Archive for the ‘Research’ Category

Comparing Moz and Majestic SEO Metrics with Boxplots

By Neep Hazarika November 28, 2013

In this article, we will perform a simple exploratory analysis of the distribution of  link metrics, and introduce the reader to the concept of box plots. A comparison will be made among the quality metrics of MajesticSEO and MOZ.

Boxplots

A box plot (also referred to as a box and whisker plot or box chart) is a graphical representation of… Continue reading

Posted In: Research

Twitter Rankings!

By Dixon Jones October 17, 2013

Now Majestic has been able to rank the to 70 Million Twitter profiles based on how influential they are. You can download the top 50,000 for free.

Ever wondered who’s more influential on TWITTER, Lady Gaga or Barack Obama? Well as of today, Majestic thinks it is Obama…. just about:

Posted In: Research

Some Useful Excel Templates

By Neep Hazarika October 9, 2013

Compare two Lists

Compare two lists.

Compare two lists.

Sometimes, it may be necessary to compare data between two columns  in an Excel spreadsheet. It is particularly important, when analysing backlinks for example, to de-duplicate lists of data into some kind of useful list of domains that is easier… Continue reading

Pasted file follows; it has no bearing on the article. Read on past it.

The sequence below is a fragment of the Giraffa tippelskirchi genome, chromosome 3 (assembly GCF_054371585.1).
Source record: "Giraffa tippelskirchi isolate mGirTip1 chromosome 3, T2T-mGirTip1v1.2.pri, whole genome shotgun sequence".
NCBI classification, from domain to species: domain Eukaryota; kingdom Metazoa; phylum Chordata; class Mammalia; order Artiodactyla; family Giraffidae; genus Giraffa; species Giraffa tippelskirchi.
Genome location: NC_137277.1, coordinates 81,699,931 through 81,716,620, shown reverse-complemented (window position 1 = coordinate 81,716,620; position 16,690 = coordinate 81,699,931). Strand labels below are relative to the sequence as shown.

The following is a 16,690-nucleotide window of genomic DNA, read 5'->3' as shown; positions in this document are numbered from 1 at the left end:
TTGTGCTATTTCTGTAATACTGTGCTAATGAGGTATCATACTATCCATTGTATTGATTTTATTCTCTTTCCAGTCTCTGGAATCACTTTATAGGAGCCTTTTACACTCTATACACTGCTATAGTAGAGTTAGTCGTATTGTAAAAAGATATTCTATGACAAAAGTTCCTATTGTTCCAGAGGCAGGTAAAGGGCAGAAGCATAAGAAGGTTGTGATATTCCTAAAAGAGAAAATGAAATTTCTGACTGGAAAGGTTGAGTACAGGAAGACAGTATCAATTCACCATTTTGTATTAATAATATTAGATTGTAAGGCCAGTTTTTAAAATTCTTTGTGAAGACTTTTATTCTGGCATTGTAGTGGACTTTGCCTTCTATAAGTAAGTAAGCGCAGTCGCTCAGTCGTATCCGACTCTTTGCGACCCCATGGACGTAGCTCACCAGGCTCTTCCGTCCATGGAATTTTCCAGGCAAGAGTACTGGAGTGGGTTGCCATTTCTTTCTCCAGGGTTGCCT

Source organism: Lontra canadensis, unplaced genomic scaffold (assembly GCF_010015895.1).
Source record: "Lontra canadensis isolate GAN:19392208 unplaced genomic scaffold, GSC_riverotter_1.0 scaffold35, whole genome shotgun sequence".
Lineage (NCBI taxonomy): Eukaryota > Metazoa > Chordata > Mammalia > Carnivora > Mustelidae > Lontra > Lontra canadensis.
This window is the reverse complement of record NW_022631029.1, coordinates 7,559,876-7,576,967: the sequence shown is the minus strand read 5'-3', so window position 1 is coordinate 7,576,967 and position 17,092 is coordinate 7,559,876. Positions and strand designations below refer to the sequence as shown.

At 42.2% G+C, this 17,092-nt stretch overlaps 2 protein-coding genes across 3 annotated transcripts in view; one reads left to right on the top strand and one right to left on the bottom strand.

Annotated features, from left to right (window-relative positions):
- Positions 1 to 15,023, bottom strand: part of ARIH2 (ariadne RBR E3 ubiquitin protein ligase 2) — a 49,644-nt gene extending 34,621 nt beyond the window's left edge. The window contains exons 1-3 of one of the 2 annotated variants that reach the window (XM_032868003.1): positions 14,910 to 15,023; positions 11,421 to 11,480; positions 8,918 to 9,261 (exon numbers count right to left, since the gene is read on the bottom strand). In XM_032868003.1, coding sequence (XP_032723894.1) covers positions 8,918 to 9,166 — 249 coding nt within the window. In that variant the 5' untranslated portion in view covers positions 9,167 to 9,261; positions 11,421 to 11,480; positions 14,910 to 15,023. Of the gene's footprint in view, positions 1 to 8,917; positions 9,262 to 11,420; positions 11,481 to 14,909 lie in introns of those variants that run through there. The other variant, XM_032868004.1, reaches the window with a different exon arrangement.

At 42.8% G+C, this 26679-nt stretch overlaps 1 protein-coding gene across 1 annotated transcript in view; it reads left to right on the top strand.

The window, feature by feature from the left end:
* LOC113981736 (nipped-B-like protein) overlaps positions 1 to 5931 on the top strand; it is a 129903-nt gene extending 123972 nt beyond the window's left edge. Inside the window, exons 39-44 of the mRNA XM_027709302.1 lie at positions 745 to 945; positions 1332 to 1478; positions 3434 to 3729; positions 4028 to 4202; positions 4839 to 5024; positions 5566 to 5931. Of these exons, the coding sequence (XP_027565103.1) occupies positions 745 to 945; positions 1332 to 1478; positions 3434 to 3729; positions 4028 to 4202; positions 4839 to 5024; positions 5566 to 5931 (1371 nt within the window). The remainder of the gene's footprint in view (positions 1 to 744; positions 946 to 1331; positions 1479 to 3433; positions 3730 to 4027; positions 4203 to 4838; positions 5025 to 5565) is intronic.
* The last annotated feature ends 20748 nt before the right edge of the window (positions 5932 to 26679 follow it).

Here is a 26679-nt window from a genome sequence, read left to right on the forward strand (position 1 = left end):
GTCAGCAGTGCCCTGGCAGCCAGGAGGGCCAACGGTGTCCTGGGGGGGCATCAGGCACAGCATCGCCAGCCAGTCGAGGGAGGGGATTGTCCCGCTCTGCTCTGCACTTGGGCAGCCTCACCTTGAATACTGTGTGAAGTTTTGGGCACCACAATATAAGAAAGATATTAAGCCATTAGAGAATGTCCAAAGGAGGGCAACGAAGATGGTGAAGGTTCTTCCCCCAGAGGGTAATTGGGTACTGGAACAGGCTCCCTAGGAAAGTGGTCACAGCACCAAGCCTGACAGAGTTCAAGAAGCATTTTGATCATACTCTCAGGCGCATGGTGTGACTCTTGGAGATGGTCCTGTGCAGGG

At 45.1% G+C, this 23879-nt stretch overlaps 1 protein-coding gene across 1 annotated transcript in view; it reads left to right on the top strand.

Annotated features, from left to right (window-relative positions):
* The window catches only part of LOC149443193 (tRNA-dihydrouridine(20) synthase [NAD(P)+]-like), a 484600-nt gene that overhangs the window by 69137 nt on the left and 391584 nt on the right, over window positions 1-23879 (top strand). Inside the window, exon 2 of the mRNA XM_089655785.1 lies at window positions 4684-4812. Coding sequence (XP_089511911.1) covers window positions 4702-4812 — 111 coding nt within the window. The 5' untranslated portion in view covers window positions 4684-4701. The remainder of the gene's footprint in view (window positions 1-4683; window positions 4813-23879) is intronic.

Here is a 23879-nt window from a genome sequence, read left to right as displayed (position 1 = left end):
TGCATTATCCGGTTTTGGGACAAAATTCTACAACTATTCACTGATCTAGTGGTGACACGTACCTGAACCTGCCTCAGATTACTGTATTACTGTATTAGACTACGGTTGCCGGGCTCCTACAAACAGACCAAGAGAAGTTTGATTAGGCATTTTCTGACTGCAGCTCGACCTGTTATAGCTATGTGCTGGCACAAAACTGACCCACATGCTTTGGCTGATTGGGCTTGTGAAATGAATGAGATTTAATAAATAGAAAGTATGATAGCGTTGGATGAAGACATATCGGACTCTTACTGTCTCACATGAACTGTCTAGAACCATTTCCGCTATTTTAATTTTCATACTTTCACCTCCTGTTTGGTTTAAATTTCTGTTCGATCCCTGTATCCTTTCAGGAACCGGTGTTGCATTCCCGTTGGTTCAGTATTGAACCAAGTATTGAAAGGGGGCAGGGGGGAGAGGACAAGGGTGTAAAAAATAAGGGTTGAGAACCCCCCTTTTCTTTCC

Posted In: Research

Correlation and Data Transformations

By Neep Hazarika September 26, 2013

In this article, we will show how data transformations can be an important tool for the proper statistical analysis of data. The association, or correlation, between two variables can be visualised by creating a scatterplot of the data. In certain instances, it may appear that the relationship between the two variables is not linear; in such a case, a linear correlation analysis may still… Continue reading

Posted In: Research

Majestic SEO Beginners Guide to Correlation: Part 5

By Neep Hazarika August 16, 2013

Review of Previous Parts

In Part 1, we described how two datasets can have strong, weak or no correlation depending on how the points in the resultant scatter plot are located relative to one another along a straight line. In keeping with conventional practice, the two variables are often referred to separately as X, with sample values x1, x2, … , xn, and Y… Continue reading

Posted In: Research